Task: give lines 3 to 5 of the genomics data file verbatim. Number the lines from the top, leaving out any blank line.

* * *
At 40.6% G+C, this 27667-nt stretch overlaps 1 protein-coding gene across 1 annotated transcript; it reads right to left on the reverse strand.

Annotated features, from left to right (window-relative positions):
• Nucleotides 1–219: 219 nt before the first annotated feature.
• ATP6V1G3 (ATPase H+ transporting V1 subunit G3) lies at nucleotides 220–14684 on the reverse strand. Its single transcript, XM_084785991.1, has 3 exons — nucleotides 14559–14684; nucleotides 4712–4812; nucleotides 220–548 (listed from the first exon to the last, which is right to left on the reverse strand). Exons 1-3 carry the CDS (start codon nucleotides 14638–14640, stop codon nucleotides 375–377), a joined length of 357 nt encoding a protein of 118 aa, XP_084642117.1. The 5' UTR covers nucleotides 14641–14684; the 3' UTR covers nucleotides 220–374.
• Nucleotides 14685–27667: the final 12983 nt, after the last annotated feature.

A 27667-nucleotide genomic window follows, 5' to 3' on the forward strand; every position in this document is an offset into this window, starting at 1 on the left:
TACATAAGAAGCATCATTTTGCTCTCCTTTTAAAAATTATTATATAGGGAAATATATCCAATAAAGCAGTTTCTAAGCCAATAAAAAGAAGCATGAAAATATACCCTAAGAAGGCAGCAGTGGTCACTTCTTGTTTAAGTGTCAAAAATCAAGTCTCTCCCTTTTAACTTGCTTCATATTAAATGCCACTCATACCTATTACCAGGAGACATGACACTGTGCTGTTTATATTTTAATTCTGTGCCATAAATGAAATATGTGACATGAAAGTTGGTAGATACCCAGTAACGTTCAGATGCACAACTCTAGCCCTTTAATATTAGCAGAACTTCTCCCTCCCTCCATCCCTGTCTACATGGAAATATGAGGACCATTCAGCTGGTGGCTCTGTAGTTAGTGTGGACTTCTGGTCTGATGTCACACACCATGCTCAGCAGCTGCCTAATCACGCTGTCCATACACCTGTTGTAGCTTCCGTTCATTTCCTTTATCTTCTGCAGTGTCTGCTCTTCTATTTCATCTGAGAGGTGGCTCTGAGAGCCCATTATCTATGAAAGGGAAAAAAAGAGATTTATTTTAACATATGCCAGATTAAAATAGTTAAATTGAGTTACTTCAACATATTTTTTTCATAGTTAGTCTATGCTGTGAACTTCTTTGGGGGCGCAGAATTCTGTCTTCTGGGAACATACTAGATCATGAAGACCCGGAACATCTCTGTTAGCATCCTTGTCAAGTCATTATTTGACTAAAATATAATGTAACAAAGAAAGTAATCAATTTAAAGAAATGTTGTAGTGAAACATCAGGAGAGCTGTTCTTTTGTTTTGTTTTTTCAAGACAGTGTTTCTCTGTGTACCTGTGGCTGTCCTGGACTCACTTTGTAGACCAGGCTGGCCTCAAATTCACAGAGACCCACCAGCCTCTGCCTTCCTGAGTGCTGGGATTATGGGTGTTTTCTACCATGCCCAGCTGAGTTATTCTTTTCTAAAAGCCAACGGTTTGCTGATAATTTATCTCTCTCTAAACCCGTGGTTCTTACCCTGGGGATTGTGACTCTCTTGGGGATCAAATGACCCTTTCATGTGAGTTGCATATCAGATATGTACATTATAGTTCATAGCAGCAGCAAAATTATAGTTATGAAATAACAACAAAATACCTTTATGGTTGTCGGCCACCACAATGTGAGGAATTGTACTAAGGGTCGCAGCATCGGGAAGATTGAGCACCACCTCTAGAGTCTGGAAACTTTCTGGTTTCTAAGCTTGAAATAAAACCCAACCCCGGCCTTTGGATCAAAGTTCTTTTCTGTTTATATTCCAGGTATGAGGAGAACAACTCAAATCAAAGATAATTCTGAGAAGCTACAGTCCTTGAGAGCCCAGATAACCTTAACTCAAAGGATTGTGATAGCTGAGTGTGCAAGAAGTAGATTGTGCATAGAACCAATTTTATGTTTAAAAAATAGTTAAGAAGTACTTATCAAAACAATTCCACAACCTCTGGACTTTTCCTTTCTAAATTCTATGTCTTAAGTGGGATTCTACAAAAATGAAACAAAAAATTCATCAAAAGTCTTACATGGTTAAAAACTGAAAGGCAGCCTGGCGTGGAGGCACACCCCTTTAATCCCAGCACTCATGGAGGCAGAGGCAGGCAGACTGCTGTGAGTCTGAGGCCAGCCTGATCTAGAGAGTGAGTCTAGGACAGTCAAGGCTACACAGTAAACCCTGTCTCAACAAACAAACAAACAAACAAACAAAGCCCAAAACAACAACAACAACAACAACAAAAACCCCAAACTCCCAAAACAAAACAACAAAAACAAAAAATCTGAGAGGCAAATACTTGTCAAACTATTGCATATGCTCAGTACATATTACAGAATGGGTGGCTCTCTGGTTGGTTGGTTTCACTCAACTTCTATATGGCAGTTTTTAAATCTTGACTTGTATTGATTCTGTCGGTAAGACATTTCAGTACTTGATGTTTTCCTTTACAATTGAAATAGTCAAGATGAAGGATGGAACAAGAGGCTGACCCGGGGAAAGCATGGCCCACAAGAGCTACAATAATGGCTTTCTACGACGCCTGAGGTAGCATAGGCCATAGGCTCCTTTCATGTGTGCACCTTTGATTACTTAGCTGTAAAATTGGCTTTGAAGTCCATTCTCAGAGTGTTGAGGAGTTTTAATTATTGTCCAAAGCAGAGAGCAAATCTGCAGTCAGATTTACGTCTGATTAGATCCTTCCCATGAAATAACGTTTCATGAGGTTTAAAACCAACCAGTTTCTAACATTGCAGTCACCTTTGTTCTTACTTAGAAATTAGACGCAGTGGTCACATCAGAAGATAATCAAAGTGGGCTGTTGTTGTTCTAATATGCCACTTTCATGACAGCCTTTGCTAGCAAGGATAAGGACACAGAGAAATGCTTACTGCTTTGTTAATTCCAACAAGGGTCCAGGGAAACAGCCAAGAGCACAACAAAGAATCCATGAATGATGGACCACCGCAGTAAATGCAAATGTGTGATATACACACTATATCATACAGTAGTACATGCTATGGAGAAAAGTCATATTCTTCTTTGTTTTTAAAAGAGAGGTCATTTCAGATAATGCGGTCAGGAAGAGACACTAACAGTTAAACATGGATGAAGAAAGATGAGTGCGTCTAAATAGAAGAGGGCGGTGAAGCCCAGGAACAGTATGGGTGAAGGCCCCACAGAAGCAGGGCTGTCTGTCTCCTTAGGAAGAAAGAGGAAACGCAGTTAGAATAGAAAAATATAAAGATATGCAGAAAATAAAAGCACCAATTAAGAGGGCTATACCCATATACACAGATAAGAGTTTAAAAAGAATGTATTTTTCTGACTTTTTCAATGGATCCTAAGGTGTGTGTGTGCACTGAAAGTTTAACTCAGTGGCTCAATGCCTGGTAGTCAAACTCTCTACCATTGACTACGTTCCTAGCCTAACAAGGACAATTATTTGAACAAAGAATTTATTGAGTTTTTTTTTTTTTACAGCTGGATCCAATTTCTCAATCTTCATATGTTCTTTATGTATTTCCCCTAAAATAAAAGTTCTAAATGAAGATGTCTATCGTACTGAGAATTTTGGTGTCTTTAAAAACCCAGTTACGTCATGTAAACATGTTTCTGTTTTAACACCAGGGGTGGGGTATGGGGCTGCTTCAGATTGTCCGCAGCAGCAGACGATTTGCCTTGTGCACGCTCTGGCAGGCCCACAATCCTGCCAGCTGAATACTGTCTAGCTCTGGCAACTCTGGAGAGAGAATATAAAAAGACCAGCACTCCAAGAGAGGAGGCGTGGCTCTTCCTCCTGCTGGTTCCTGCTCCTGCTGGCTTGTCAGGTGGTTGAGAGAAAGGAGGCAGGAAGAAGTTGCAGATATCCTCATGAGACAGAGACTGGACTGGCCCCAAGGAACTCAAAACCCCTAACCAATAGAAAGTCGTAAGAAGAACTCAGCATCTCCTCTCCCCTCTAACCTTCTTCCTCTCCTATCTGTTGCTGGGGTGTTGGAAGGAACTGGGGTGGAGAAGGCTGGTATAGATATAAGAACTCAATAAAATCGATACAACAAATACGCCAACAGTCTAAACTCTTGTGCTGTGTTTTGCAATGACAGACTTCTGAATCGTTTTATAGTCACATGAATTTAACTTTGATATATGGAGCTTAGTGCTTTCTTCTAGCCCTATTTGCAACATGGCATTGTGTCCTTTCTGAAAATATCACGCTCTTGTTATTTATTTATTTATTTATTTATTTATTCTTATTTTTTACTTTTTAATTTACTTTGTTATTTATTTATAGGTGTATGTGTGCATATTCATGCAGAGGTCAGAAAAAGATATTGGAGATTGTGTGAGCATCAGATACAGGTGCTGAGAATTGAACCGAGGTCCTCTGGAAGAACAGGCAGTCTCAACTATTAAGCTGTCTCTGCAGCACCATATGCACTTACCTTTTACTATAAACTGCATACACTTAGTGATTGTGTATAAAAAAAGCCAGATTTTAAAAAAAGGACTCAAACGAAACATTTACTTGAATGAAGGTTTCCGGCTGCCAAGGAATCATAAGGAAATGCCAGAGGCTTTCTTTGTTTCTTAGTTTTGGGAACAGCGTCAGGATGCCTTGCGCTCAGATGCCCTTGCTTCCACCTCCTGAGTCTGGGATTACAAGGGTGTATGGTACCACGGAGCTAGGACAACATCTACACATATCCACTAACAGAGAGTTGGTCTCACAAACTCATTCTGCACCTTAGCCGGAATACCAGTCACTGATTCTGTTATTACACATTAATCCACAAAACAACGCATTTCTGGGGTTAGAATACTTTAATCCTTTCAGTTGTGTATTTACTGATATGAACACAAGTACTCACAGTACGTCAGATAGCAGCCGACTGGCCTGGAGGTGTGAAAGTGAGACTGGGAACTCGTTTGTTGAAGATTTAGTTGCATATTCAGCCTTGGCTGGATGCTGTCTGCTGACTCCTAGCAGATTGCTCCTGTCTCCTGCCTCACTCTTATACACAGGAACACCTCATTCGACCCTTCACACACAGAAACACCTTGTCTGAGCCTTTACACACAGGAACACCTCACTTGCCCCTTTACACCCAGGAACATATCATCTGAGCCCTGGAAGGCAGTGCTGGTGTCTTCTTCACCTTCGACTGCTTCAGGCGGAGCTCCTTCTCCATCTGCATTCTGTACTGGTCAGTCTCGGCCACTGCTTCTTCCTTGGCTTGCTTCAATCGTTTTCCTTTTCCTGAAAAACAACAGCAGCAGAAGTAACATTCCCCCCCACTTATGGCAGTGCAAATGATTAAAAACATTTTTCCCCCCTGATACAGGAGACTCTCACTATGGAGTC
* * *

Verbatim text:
• Nucleotides 1–219: 219 nt before the first annotated feature.
• ATP6V1G3 (ATPase H+ transporting V1 subunit G3) lies at nucleotides 220–14684 on the reverse strand. Its single transcript, XM_084785991.1, has 3 exons — nucleotides 14559–14684; nucleotides 4712–4812; nucleotides 220–548 (listed from the first exon to the last, which is right to left on the reverse strand). Exons 1-3 carry the CDS (start codon nucleotides 14638–14640, stop codon nucleotides 375–377), a joined length of 357 nt encoding a protein of 118 aa, XP_084642117.1. The 5' UTR covers nucleotides 14641–14684; the 3' UTR covers nucleotides 220–374.
• Nucleotides 14685–27667: the final 12983 nt, after the last annotated feature.